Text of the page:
The US army is no longer the one that is considered as the worst military threat. The strength of the US army is not what it used to be.
In its most recent conflicts the Army benefitted from a number of advantages that are unlikely to be available in the future, certainly in other regions of the world. It had a secure logistical base largely free from interdiction. It could count on total air dominance.
It didn’t have to face any long-range fires. While adversaries in Iraq and Afghanistan made excellent use of improvised explosive devices (IEDs), the only anti-armor threats came from rocket-propelled grenades. Finally, the Army possessed the luxury of unimpeded communications.
Few, if any, of these advantages are likely to hold true in future conflicts, certainly none involving regional powers or so-called near peer adversaries. In Europe, Asia and even portions of the Middle East, the U.S. military will have to fight for air superiority.
Even where adversaries have not deployed integrated air defenses, Army maneuver forces, bases and lines of communications are likely to be subject to massed rocket and missile attacks. Brigade combat teams will face an array of lethal threats ranging from sophisticated IEDs to advanced, tandem-warhead anti-tank guided missiles, precision guided artillery projectiles, long-range guns, armed drones and air-delivered weapons.
The Russian Army, for example, has demonstrated an impressive array of new capabilities in its operations in the Ukraine and Syria including the coordinated use of drones with massed artillery and rocket batteries, advanced area munitions and thermobaric warheads, extremely lethal and sophisticated anti-tank guided missiles and the use of electronic warfare to black out military communications. It has shown an impressive capability to rapidly mobilize and deploy significant combined arms forces. In Eastern Europe, the Russian Army also will be operating close to its supply centers and under the protection of an integrated air defense network.
The Army’s Operating Concept during the latter part of the Cold War was “fight outnumbered and win.” This made sense when the principal adversary was the Warsaw Pact. It was simple, clear and focused on ways, means and ends. The new bumper sticker is “win in a complex world.” It is essentially meaningless. In view of the Army’s declining end strength, aging equipment and platforms, and the rise of new threats, it is likely that the Army again will have to fight and to do so outnumbered.
The character of the conflict and adversary in Southwest Asia propelled the Army to concentrate on ways of enhancing the survivability of its deployed forces. Out of this effort came the highly mobile Stryker with slat armor and, more recently, a double-V hull to defeat IEDs. There were tens of thousands of heavily armored mine-resistant ambush protected vehicles and uparmored Humvees. Electronic warfare focused entirely on ways of detecting and jamming remotely-controlled IEDs. The Army even adapted the Navy’s Phalanx close-in defense system to protect critical facilities against rocket attacks. Soldiers were provided with improved body armor.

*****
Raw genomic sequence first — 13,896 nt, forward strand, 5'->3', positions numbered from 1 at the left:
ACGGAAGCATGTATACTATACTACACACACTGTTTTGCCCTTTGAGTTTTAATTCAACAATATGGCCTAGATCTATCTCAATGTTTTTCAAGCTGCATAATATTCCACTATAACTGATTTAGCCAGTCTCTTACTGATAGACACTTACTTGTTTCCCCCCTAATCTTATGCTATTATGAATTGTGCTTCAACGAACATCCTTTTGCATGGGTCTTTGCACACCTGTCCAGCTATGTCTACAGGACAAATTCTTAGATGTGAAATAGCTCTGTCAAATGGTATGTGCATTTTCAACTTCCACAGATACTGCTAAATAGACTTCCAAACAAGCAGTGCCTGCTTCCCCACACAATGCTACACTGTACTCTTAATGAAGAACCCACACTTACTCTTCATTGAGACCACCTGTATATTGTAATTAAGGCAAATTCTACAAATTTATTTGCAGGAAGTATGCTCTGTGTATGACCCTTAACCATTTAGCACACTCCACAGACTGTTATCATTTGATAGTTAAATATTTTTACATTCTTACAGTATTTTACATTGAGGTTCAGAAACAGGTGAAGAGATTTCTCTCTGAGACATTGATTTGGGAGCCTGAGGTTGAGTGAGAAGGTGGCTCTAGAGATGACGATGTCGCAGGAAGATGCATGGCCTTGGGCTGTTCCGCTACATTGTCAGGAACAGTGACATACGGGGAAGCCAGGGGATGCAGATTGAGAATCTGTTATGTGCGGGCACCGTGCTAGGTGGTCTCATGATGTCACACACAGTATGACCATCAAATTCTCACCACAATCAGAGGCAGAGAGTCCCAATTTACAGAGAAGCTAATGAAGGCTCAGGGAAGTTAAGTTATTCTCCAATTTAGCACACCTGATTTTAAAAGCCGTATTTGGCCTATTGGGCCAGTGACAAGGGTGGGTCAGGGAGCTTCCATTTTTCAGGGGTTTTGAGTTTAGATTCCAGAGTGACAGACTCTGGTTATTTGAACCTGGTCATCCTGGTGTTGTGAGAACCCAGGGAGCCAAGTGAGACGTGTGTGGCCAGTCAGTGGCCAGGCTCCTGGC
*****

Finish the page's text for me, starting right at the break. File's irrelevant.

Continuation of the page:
The drive to enhance force protection and platform survivability is ongoing. The Army is seriously considering deploying active protection systems (APS) on at least a portion of its fleets of combat vehicles. APS systems such as the Israeli Trophy have proven highly effective against rocket-propelled grenades and anti-tank missiles. The Army is investing in a multi-mission launcher that can support the AMRAAM anti-aircraft missile as well as a future miniature hit-to-kill interceptor to counter rockets, artillery and mortars. The decades-old, open-topped M-113s are being replaced by a much more survivable Armored Multi-Purpose Vehicle based on the Bradley Infantry Fighting Vehicle. Army Aviation is deploying countermeasures to defeat infrared surface-to-air missiles and a navigation system for degraded vision environments.
But in order to fight outnumbered and win, the Army also must invest in near-term lethality enhancements to match its efforts in force protection and platform survivability. The Army recently undertook a short-term program in response to an urgent operational need from U.S. Army Europe to upgun some 80 Stryker vehicles with a new and more capable 30mm cannon. What about the rest of the fleet? The possibility of mounting an anti-tank missile such as the Javelin on the Stryker also has been suggested.
The Army badly needs new precision munitions, the Multiple Launch Rocket System and mortar systems to defeat both enemy armor and also their rocket launchers and massed artillery. Plans to enhance the lethality of both the Bradley and the Abrams tank with sensor and targeting upgrades and, for the latter, a new multipurpose cannon round, need to be funded in the near-term. Directed energy weapons for tactical applications against hostile air threats, rockets and artillery are within reach. Then there is the need to match investments in advanced networking such as the WIN-T system with a new generation of electronic warfare capabilities that will render adversaries deaf, dumb and blind.
In counterinsurgency campaigns the goal, simply put, is to outlast the other side. Hence, the emphasis in Army modernization on survivability. In a serious conventional conflict with a near-peer, regional hegemon or capable non-state actor, this will not be enough. To fight and win outnumbered requires being more lethal than the adversary too.